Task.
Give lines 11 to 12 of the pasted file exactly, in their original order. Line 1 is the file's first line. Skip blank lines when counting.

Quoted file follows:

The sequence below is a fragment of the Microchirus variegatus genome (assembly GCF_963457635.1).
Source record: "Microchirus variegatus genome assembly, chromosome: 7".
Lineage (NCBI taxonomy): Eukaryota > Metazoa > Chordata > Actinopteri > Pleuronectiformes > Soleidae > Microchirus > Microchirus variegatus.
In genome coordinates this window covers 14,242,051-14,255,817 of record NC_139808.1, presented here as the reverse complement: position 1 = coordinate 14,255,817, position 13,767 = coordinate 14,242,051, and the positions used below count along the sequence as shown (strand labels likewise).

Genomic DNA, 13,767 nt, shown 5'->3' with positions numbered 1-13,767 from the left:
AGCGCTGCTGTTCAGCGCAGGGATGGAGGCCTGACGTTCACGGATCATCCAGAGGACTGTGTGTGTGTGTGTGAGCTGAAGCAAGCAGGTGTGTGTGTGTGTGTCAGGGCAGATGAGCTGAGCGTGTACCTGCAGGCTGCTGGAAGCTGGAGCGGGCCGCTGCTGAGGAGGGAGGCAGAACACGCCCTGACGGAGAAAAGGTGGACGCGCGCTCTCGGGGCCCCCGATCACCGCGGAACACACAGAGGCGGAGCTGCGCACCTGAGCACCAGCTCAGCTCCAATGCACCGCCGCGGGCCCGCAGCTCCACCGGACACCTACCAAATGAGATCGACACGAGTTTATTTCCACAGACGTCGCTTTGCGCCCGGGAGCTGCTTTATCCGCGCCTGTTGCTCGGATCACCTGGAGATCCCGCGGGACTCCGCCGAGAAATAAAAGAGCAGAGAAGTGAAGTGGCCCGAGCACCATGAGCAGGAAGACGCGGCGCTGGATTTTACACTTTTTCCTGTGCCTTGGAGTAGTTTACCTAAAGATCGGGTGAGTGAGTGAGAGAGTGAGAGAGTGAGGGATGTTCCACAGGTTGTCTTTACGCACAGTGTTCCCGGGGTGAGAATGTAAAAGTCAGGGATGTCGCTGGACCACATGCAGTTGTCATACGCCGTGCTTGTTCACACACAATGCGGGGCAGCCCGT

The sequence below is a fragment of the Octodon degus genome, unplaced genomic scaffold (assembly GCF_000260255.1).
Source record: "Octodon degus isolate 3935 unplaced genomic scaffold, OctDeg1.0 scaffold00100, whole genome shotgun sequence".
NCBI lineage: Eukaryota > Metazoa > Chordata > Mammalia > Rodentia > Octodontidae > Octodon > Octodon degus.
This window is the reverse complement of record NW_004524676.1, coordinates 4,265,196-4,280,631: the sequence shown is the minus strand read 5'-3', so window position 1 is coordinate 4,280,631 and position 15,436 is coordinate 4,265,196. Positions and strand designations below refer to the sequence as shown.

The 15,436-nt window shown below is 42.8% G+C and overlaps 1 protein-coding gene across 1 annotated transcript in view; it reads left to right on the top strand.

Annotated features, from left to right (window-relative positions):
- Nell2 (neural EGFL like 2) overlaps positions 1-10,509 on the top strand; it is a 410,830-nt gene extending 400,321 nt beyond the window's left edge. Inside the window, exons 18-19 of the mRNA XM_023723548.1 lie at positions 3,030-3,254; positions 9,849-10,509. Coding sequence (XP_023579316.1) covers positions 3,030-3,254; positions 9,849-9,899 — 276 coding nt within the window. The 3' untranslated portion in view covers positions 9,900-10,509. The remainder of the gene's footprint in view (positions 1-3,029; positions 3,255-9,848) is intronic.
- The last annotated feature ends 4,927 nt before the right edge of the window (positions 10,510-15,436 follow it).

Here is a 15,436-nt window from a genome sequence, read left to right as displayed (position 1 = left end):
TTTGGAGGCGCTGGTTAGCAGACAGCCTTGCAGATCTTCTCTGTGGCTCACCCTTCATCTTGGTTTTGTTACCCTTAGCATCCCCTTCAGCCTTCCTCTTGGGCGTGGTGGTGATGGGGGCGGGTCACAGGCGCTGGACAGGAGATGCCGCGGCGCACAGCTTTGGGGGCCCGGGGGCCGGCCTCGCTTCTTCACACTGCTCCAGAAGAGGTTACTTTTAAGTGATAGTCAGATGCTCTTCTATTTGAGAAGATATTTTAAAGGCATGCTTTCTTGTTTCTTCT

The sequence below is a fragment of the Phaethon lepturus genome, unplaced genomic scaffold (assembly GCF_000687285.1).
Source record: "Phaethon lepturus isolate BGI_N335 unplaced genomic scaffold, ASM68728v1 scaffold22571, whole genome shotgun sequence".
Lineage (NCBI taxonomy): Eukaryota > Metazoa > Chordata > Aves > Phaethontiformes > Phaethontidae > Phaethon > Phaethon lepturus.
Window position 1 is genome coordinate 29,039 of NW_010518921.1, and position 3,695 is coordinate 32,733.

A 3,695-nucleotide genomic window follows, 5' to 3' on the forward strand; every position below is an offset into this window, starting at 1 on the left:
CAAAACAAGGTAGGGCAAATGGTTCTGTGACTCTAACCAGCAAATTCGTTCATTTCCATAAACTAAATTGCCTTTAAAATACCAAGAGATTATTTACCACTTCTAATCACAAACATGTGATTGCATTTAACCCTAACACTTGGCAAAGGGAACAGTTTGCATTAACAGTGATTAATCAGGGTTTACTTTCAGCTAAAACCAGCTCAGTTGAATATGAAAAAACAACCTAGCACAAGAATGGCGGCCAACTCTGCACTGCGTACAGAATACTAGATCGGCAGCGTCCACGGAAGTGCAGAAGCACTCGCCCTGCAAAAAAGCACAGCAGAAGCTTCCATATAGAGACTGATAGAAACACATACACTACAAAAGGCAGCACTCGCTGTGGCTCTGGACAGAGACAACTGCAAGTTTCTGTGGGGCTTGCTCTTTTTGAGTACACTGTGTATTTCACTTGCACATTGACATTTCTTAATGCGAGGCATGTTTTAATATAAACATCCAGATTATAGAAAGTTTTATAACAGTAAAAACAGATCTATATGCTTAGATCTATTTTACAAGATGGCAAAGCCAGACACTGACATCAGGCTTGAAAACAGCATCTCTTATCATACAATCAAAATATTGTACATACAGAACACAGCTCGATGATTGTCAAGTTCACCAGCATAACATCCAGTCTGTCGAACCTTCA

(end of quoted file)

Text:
The 15,436-nt window shown below is 42.8% G+C and overlaps 1 protein-coding gene across 1 annotated transcript in view; it reads left to right on the top strand.

Annotated features, from left to right (window-relative positions):